Nathalie Cabrol is a planetary scientist, an explorer, and a leader of research projects in astrobiology and extreme terrestrial environments, planetary missions, and robotics. She is a science team member of the NASA Mars Exploration Rover mission and was the main advocate for the selection of Gusev crater as the landing site for the Spirit rover on Mars.
She is the Principal Investigator (PI) and the expedition leader of the High Lakes Project, a NASA Astrobiology Institute-funded project exploring the highest volcanic lakes on Earth at close to 6,000 m elevation (20,000 ft). Their exploration includes extreme scientific scuba and free diving, and has brought new insights into poorly known ecosystems. With her team, Nathalie documents life adaptation to extreme environmental conditions and the effect of rapid climate change on habitability whether here and now on Earth, or in the past on early Mars. She also develops and field tests exploration strategies for rover field experiments. She was the science lead of the NASA-funded Nomad rover (1997) and Life in the Atacama projects (2003-2006).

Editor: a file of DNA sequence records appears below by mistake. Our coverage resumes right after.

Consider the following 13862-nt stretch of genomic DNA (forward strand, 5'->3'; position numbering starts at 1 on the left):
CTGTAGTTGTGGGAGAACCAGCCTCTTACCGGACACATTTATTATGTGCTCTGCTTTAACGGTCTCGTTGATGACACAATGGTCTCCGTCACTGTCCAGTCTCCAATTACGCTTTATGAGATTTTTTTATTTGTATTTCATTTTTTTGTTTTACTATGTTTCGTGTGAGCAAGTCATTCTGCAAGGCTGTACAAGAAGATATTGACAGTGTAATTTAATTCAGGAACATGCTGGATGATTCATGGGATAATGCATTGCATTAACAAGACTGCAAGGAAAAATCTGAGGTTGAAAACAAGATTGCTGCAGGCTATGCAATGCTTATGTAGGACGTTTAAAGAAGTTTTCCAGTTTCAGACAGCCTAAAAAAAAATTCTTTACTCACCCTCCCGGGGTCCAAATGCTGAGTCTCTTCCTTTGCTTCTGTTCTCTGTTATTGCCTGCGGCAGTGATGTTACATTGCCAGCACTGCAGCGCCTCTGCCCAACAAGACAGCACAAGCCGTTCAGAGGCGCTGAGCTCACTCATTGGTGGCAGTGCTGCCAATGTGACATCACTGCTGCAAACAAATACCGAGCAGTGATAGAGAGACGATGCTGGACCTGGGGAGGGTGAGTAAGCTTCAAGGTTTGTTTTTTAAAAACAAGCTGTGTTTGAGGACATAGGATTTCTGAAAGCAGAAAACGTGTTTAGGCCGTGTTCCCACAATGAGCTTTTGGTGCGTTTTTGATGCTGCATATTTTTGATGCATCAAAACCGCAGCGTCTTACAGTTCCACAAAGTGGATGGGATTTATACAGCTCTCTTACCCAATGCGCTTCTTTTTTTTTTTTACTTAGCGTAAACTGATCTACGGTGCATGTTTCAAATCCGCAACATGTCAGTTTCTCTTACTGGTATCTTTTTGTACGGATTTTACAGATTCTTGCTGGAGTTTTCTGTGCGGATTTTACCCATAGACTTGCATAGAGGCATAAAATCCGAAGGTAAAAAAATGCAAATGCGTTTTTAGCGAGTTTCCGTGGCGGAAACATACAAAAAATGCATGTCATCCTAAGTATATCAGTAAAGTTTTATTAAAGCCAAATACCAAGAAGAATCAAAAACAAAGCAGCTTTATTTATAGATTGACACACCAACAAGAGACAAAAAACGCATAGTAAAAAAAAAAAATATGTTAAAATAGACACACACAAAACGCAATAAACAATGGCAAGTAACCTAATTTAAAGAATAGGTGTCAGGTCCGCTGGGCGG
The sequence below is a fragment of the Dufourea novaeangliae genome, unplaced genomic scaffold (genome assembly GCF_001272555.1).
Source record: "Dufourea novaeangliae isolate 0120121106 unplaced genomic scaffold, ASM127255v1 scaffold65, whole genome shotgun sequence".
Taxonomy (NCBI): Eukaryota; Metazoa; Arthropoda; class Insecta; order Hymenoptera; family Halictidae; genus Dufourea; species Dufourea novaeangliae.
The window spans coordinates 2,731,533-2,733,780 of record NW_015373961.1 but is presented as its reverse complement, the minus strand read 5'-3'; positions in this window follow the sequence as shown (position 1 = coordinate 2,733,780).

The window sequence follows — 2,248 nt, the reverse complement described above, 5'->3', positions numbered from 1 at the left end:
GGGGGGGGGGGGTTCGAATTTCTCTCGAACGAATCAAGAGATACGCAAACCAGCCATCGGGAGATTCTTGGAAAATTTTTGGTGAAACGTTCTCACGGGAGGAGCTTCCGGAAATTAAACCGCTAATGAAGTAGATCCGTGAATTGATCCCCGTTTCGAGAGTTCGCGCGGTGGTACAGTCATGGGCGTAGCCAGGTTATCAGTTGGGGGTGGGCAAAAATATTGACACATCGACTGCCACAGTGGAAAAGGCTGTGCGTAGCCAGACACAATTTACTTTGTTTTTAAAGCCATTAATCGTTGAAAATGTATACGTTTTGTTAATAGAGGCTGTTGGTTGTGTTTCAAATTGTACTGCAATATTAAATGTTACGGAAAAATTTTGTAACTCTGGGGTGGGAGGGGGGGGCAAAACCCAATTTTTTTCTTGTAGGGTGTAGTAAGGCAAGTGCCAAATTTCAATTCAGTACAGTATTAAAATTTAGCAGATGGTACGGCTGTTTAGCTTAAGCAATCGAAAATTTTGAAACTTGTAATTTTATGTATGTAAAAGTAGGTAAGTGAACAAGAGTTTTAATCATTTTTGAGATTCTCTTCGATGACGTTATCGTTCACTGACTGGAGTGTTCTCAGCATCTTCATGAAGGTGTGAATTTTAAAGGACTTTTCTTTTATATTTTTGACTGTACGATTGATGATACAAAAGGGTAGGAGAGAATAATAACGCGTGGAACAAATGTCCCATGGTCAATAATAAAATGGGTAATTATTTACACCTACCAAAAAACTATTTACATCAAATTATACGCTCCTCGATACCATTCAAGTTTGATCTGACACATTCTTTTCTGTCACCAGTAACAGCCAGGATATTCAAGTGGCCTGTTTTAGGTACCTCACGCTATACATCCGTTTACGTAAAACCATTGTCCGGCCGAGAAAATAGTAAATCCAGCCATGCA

Currently, she is the PI of the Planetary Lake Lander project that will develop an adaptive probe as well as exploration strategies to explore the lakes of Titan, while monitoring the impact of deglaciation on terrestrial lake habitat and biodiversity in the Chilean Andes. In turn, results from this investigation are expected to provide insights into habitability and life potential on Mars during similar geological periods when glaciers were still present at the surface. She is the Science PI for the Subsurface Life in the Atacama project, (PI, David Wettergreen CMU), which has deployed a rover-mounted drill in the Atacama desert to characterize subsurface life in a Mars analog environment. Both projects are supported by the NASA ASTEP program (2011-2014).
Nathalie created and managed the Planetary Landscape group on Facebook. With daily posts, she celebrates planetary and space sciences, knowledge, and the spirit of human exploration.